VOL. 130 | NO. 127 | Wednesday, July 1, 2015
Memphian Will Hogue Finding Success on Long Drive Tour
By Don Wade
Will Hogue won last weekend’s Bluff City Shootout long drive competition by defeating 2014 world champion Jeff Flagg. And that would seem to bode well for Hogue’s chances at this year’s world championships, except that right now there isn’t going to be one.
Houston High graduate Will Hogue won the recent long drive tour stop in Memphis and is this year’s points leader.
Hogue, 29, a Houston High graduate who played Division 1 baseball at Austin Peay University, is a competitor on the long drive tour. Hogue beat out Flagg in the finals, held at the driving range of the Golf and Games Family Park in Memphis, with a drive of 386 yards to Flagg’s drive of 368 yards.
“It’s like with any sport, you learn little things and how to adjust,” said Hogue, who is 6-foot-3 and 220 pounds.
First prize was good for $15,000 and Hogue earlier this year won $7,000 as the first-place finisher at the East Coast Classic in South Carolina and $5,000 for coming in second at the Tennessee Shootout in Greenville, Tenn.
Two years ago, Hogue made the semifinals in the winner-take-all $250,000 RE/MAX World Long Drive Championship at Las Vegas Motor Speedway. But as of this moment, there is no sponsor for a world championship event this year.
“Unfortunately,” Hogue said. “But the sport’s not going away. The world championship is like a bonus. It’s not like our Super Bowl. We don’t have to have it.”
Competitors typically have “real” jobs. In Hogue’s case, he is in management with a billboard company and a reserve with the Germantown Fire Department.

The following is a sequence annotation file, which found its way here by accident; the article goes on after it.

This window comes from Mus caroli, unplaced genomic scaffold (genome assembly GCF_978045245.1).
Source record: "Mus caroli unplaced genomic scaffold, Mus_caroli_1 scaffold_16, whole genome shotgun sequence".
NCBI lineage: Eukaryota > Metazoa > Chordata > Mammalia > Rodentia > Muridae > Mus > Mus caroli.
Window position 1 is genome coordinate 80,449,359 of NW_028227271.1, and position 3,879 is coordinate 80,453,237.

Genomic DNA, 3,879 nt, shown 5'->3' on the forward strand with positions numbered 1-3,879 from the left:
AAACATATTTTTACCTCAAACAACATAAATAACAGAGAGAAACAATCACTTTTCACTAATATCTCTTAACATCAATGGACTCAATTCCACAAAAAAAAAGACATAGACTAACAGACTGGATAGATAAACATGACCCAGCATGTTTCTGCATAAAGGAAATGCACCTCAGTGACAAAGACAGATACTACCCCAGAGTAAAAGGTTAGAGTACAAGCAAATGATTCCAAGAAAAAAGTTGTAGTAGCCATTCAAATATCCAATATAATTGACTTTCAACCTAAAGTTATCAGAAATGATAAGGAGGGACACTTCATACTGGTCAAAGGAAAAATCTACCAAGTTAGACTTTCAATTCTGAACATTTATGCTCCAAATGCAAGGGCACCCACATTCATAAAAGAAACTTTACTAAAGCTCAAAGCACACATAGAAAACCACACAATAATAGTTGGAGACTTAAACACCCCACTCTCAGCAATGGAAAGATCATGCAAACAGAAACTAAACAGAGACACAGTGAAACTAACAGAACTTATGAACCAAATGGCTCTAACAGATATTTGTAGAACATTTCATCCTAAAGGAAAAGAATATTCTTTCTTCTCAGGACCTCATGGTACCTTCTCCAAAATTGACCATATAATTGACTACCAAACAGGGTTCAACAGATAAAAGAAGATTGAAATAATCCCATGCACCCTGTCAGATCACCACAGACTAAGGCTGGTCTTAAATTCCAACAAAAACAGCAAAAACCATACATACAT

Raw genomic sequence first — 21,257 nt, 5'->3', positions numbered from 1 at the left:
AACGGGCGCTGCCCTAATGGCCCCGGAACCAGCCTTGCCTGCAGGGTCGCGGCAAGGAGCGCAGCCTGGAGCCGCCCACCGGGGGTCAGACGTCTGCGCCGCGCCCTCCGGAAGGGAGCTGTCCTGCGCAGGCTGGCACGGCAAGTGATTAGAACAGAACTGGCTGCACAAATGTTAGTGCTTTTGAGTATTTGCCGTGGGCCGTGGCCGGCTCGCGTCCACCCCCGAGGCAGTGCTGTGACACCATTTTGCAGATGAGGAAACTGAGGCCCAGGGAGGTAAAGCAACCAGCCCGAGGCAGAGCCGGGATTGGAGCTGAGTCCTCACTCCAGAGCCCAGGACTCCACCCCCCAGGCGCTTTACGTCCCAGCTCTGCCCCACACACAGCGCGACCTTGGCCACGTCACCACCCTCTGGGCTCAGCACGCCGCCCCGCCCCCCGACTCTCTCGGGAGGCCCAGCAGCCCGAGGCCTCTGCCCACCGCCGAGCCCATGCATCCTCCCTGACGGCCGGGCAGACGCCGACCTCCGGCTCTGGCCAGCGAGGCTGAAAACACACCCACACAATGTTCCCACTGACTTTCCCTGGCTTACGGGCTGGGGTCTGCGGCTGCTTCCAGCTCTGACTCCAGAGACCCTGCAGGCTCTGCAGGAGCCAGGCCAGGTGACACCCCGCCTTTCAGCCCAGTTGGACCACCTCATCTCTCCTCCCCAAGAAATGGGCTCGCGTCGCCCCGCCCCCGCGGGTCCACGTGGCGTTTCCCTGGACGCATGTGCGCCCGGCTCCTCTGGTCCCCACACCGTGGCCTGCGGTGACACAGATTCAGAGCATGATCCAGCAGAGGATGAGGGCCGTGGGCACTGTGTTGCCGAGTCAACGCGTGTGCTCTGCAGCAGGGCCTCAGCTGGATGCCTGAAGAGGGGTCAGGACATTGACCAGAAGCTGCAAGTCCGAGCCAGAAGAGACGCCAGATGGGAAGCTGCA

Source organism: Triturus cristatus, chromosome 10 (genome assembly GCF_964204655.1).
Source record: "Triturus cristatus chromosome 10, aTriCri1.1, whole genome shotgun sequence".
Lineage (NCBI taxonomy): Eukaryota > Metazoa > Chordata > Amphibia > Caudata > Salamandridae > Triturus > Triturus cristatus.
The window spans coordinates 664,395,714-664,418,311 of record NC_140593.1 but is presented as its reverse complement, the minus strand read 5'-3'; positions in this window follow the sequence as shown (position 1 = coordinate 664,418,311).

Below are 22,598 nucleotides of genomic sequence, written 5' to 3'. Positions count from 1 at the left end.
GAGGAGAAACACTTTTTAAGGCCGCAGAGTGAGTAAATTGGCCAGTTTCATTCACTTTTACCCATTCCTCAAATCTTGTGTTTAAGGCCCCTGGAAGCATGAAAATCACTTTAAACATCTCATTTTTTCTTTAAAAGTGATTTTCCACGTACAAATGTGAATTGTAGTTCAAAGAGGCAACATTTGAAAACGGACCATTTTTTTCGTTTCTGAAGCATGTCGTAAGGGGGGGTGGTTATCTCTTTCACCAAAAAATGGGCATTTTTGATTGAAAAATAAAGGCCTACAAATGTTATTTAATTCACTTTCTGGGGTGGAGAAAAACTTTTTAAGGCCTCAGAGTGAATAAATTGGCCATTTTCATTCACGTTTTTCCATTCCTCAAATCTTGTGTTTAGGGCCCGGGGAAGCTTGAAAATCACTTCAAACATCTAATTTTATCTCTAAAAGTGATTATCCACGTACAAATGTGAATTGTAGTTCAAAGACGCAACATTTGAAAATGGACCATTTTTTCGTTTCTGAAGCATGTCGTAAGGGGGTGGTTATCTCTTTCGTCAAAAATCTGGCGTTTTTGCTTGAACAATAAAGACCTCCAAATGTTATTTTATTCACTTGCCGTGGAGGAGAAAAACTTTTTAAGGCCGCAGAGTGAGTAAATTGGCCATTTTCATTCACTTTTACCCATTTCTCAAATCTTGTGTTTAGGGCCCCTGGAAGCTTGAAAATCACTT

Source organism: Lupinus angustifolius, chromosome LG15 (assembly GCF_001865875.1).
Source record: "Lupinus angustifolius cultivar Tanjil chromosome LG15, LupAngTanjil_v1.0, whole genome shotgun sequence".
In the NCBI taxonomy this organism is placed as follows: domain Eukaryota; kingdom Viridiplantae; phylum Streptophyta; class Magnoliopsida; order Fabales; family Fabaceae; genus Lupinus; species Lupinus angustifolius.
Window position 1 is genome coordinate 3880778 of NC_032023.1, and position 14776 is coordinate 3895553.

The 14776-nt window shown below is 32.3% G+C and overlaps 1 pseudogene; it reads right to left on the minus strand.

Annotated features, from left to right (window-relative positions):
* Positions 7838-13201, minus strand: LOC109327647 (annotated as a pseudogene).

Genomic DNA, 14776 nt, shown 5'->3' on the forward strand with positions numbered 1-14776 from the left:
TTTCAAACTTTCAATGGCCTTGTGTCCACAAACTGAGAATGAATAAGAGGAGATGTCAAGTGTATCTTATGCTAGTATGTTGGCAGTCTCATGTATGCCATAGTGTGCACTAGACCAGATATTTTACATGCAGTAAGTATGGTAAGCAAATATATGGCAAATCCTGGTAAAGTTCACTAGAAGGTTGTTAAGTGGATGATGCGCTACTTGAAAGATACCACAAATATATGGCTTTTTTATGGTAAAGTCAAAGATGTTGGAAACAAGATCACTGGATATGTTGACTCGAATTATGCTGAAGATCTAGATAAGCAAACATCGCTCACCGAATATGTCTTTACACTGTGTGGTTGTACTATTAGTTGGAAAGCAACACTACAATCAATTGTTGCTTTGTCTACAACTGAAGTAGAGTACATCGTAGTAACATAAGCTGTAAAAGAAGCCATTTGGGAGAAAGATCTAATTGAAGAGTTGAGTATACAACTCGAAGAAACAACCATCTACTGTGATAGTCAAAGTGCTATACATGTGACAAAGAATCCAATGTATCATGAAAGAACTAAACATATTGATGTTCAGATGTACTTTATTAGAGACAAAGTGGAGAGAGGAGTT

“Fans love speed and power and competition,” Art Sellinger, founder of Long Drivers of America and the host of recent world championships, told the Las Vegas Sun. “They have a rooting interest because the (long-drivers) aren’t multimillionaires. They are guys off the street (hitting it farther) than the pros.”
This was the second year for the Bluff City Shootout and ATC Fitness was the title sponsor. Spencer McDaniel, ATC Fitness vice president, said the field of long drive competitors grew from 32 to 48 this year. Through sponsorships and donations almost $20,000 was raised for St. Jude Children’s Research Hospital, he said, and the weekend included a Pro-Am round of golf at Colonial Country Club with each group featuring a professional long driver.
McDaniel said they had more than 100 spectators for Saturday’s long drive competition and more than 300 others watching via Periscope, a video live-streaming app.
In long drive, a good drive will travel anywhere from 375 yards to well beyond 400 yards. That’s in contrast to the leading average distance on the PGA Tour of 319 yards held by Dustin Johnson. Players get credit for the roll in long drive, but they do have to be accurate and “hit the grid,” which means the ball has to stay in bounds. Fairways typically range from 40 to 60 yards in width.
And while everyone is encouraged to be quiet on the PGA Tour, or to observe those “Hush, Y’all” signs at the FedEx St. Jude Classic, long drive competitions are closer to NASCAR or a rock concert.
“We blare music the whole time,” McDaniel said, “and guys are yelling and screaming when they hit a good one.”
Even if a sponsor does come through for the world championships, Hogue says he’ll play three or four more events this year with the next later this month in Salt Lake City. He will arrive as this season’s points leader and with a confidence that he didn’t have two years ago.
“As I’ve done it more, I’ve become more comfortable with my swing and I’m able to turn it loose and hit the grid.”